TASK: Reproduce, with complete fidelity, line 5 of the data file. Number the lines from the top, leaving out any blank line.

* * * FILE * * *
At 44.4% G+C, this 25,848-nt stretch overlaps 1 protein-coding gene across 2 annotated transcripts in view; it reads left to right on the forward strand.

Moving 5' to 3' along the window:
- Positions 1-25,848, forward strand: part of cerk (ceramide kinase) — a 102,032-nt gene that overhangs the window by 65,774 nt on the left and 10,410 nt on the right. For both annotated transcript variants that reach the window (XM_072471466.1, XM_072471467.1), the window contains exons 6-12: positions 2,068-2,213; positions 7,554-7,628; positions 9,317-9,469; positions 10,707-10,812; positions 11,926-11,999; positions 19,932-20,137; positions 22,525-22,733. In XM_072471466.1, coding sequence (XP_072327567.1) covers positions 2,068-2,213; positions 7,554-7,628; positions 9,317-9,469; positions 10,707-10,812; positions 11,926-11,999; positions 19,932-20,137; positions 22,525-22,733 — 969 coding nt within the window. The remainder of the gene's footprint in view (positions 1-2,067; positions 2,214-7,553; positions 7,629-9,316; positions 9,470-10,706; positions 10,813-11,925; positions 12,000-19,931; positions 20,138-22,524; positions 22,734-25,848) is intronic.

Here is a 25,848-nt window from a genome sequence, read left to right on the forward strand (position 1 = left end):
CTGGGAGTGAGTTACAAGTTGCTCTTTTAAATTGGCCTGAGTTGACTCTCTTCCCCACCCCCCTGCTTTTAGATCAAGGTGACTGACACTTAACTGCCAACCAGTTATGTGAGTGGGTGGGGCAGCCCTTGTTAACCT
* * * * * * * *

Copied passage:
CTGGGAGTGAGTTACAAGTTGCTCTTTTAAATTGGCCTGAGTTGACTCTCTTCCCCACCCCCCTGCTTTTAGATCAAGGTGACTGACACTTAACTGCCAACCAGTTATGTGAGTGGGTGGGGCAGCCCTTGTTAACCT